Early Years Education

Our selection and development of resources and the way in which we approach our own sessions with young children is underpinned by some key beliefs about early years education:

  • Children learn best when they feel positive about the activity they are engaged in.
  • Children learn through play. See CMEC’s Statement on Play-Based Learning.
  • Children learn in an integrated way so that subjects such as maths, art, science, language, etc. cannot be separated.
  • Children need a stimulating and secure environment and exposure to a range of engaging materials and activities in order to develop creativity, imagination and skills such as reading, writing, drawing, dancing, dancing, music, mathematical numbers, algebra, role play and talking.

Language Acquisition and Learning

In order for acquisition to take place, children need to be exposed to language being used in a meaningful way and they need to hear an item of language several times. While the amount of exposure is important, the quality of the input matters more. This means that language should be contextualised, used in real communication rather than isolated words, and repeated often.

In terms of second language acquisition, contexts often vary considerably and it is often not easy to provide the time or quality of exposure necessary. For example, children may only have 1 or 2 hours of dedicated English time a week. For that reason, Kids Club English seeks to help parents, teachers and other childcare professionals maximise the opportunities available. Stories, songs and craft activities that help the child view the second language as a genuine tool of communication will aid acquisition.

It should also be noted, however, that when young second language learners enter formal primary education, they are often ‘taught’ the language in thematic units. Here, the language is something to be ‘learned’, rather than ‘acquired’. Kids Club English attempts to bridge the two approaches by relating this thematically organised language to other mediums often associated more with first language acquisition: stories and songs.


Stories are fantastic tools for educators, in that they can provide the opportunities to learn and develop a whole host of skills. In the context of language acquisition, they are invaluable for several reasons:

  • Storytime is often a relaxing and enjoyable experience for children. When children are relaxed and enjoying themselves, they are better able to acquire language.
  • Stories are universal and common across all cultures. Children are familiar with common themes, structures and tropes and are able to understand and recognise them, even if the language is unfamiliar.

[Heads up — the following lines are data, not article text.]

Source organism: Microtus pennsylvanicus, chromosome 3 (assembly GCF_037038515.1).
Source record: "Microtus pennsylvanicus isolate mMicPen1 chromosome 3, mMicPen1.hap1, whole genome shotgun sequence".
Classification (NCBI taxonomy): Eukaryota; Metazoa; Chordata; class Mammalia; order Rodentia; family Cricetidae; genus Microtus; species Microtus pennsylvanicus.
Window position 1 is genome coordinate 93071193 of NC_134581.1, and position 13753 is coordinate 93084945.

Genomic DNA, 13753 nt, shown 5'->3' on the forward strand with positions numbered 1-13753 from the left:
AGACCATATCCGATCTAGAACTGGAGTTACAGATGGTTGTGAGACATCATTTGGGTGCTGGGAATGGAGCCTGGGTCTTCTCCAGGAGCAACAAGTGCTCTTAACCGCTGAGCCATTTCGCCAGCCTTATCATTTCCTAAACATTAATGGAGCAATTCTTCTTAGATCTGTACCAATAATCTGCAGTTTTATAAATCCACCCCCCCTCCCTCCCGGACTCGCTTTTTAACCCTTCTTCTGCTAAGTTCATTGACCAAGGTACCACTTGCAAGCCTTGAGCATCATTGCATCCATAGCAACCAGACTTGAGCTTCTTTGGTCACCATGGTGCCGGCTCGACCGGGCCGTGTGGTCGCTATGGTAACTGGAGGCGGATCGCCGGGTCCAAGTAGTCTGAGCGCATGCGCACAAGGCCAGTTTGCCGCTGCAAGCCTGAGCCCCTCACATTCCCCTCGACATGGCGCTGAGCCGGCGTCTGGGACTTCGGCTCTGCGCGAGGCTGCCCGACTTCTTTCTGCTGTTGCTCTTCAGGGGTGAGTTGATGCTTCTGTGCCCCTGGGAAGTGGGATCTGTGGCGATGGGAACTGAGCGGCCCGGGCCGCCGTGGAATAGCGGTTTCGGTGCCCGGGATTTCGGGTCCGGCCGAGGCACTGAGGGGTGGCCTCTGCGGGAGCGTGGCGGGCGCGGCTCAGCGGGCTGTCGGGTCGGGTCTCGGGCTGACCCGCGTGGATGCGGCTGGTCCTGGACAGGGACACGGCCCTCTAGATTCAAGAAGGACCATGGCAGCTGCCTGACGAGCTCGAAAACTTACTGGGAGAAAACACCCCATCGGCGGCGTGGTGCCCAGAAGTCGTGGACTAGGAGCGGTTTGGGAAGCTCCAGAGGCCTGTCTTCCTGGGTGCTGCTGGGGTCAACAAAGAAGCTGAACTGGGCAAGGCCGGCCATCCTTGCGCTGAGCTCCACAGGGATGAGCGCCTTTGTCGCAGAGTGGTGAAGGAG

• Stories provide a memorable context in which language is used meaningfully. Children are often able to recall language used in stories and they understand how it can be used.
  • Stories for young children are full of engaging illustrations which help support understanding.
  • Stories often include a lot of repetition. As discussed above, this is a key factor in successful language acquisition.
  • Stories provide children with a genuine reason to communicate. Children naturally want to express their thoughts, feelings and understanding of the world, as inspired by the story.
  • Interaction between the storyteller and the children provides multiple opportunities for repetition and drilling.


Songs play an important role in acquiring our first, as well as second or third languages. Apart from being fun, engaging and motivating, they offer some distinct advantages for young language learners:

  • Children are naturally drawn to songs and chants. They love playing with sounds, lack inhibition and are not afraid to repeat. This repetition fosters acquisition.
  • Songs can help children acquire natural rhthym and intonation.
  • Songs build confidence. Children often enjoy showing off what they have learned to the adults in their lives.
  • Songs often provide the opportunity for language to be reinforced in a natural, meaningful environment.
  • Songs help memory and recall.

Craft and Printables

At Kids Club English, the approach is more English through Craft, rather than Craft through English. Whereas Craft through English activities are more focused on the completion of an activity in an environment where English is spoken, in English through Craft, activities and suggestions maximise interaction in English so that there are several opportunities for repetition, and thus language acquisition. Many are also dynamic in nature and connect to stories and songs so that interaction can extend beyond the classroom. For example, some crafts involve the creation of a game to be played with parents, while others illustrate a song or story that can be retold in a different context. In this way, the quantity of quality exposure to the language can be increased. The inclusion of craft activities allows:

  • Repetition of key language presented through stories and/ or songs.
  • Opportunities for individual language production. Depending on your context, it is not always easy to interact with each child individually.
  • Opportunities for children to ‘re-live’ the language. During many activities, the child may be silently recalling parts of a story or song.
  • Increased opportunites for interaction between parents, childcare providers and teachers.

Craft through English activites where specific language is less targeted are also of significant value. Kids Club Englsh encourages the incorporation of these types of projects, where time allows, as it is a less controlled way for children and adults to engage in genuine interaction.

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